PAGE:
The Union Nationale was a Québec political party founded in 1935 and dissolved in 1989. The party won six provincial elections between 1936 and 1966.
The Union Nationale was a Québec political party founded in 1935 and dissolved in 1989. The party won six provincial elections between 1936 and 1966. Maurice Duplessis was its charismatic leader until his death in 1959. The party of a generation, the Union Nationale defended provincial autonomy, conservatism, economic liberalism and rural life.
The Union Nationale was originally a coalition of the Conservative Party and the Action libérale nationale, formed to contest the 1935 provincial election in Québec. The coalition's leaders were Maurice Duplessis of the Conservative Party and Paul Gouin of the ALN. Québec Conservatives viewed their federal counterparts, led by Richard Bedford Bennett, as centralizers and distanced themselves from them. Narrowly defeated in 1935, the Union Nationale became united under Duplessis' leadership and easily won the 1936 election.
Formed during the Great Depression of the 1930s and after 39 years of Liberal government, the Union Nationale initially advocated social, economic and political reform. In 1936, the Union Nationale abandoned the idea of nationalizing hydroelectricity, one of the main planks of the Action libérale nationale platform. The Quebec Liberal Party then defeated the Union Nationale in 1939, after a campaign in which federal Liberals said that they would protect French Canadians from conscription.
Years in Power
Duplessis’s Union Nationale was re-elected in 1944 after accusing both the provincial and the federal Liberals of betraying Québec and violating its rights. The Liberal Party had not opposed conscription and had agreed to constitutional reform that would give the federal government complete control of employment insurance. The Union Nationale received fewer votes (36 per cent) than the Liberal Party (39 per cent) but won an absolute majority of seats in the Legislative Assembly. This nationalist slant became a distinctive characteristic of the party.
The Union Nationale was dominated by Duplessis until his death in September 1959. Paul Sauvé then led the party until his death less than four months later. The defeat of the Union Nationale in the 1960 election under Sauvé’s successor, Antonio Barrette, set the Quiet Revolution in motion. The 1962 general election was called early so that voters could approve the nationalization of hydroelectricity, and the Union Nationale, which opposed the reform, suffered a crushing defeat.The leaders’ debate between Daniel Johnson (Union Nationale) and Jean Lesage (Liberal) was the first ever to be televised in Canada. The Union Nationale was in power one last time between 1966 and 1970. A favourable electoral map and the growth of the two sovereigntist parties helped the Union Nationale to win the majority of seats, although it received fewer votes (41 per cent) than the Liberal Party (47 per cent).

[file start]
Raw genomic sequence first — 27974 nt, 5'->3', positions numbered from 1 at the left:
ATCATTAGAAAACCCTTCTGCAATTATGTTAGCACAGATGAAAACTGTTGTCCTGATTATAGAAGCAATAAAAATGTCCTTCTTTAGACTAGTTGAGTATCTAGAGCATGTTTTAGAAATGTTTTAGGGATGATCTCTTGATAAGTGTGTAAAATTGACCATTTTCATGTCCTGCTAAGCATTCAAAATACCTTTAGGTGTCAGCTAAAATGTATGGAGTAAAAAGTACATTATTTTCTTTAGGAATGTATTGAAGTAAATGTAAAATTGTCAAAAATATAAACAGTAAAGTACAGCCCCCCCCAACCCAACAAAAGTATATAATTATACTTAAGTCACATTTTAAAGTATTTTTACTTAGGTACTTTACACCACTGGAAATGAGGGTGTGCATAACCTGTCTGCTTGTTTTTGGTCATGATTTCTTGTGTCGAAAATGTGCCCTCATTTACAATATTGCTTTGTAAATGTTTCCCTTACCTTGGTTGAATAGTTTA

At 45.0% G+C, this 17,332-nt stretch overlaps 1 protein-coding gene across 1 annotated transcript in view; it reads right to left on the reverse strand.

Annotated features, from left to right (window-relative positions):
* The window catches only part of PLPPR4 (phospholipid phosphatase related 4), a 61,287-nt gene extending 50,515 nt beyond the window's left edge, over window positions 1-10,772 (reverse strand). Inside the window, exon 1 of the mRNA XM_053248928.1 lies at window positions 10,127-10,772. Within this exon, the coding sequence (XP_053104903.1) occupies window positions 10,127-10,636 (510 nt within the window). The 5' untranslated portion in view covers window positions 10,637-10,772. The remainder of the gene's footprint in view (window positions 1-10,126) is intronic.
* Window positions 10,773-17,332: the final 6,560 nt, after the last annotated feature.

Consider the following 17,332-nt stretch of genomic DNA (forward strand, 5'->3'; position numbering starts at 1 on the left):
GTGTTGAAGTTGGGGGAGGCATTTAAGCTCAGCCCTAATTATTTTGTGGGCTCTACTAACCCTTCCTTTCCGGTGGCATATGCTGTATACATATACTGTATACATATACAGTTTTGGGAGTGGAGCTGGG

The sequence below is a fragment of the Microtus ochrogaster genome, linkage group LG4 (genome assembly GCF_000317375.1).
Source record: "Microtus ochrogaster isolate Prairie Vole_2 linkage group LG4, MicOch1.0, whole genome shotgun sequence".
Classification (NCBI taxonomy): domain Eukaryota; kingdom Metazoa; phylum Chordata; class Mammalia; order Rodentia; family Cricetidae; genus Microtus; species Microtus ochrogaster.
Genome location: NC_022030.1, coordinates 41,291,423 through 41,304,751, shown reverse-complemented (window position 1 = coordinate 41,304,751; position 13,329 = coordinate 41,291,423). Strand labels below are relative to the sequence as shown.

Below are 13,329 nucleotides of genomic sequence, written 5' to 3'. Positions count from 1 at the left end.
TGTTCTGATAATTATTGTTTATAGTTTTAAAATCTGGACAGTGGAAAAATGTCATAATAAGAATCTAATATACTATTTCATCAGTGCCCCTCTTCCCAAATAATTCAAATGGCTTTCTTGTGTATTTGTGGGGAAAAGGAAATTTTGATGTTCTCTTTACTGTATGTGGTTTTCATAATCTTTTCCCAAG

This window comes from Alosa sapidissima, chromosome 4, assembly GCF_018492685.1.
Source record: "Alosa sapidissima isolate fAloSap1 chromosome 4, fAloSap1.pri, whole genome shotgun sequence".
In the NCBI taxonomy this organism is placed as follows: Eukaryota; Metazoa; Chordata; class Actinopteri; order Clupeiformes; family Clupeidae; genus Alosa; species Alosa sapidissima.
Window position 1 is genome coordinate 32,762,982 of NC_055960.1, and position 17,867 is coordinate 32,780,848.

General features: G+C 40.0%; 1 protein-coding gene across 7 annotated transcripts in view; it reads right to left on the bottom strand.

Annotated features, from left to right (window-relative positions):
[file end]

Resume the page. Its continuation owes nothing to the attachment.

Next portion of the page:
The death of leader Daniel Johnson in 1968 was a heavy blow to the party, and in 1970 the Jean-Jacques Bertrand Union Nationale government was defeated by Robert Bourassa’s resurgent Liberal Party. Replaced by the Parti Québécois as the nationalistparty, the Union Nationale never won more than 20 per cent of the vote in subsequent elections. The party, then led by Gabriel Loubier, changed its name to Unité Québec in an attempt to break with the past and renew itself.After a bitter defeat in the 1973 election, in which not a single Union Nationale candidate was elected, the party reverted to its original name. Under new leader Rodrigue Biron, the Union Nationale sided with the Yes campaign during the 1980 referendum, which caused the party to crumble and rapidly decline. It won 4 per cent of the vote in 1981 and 1 per cent in 1986 before finally dissolving in 1989.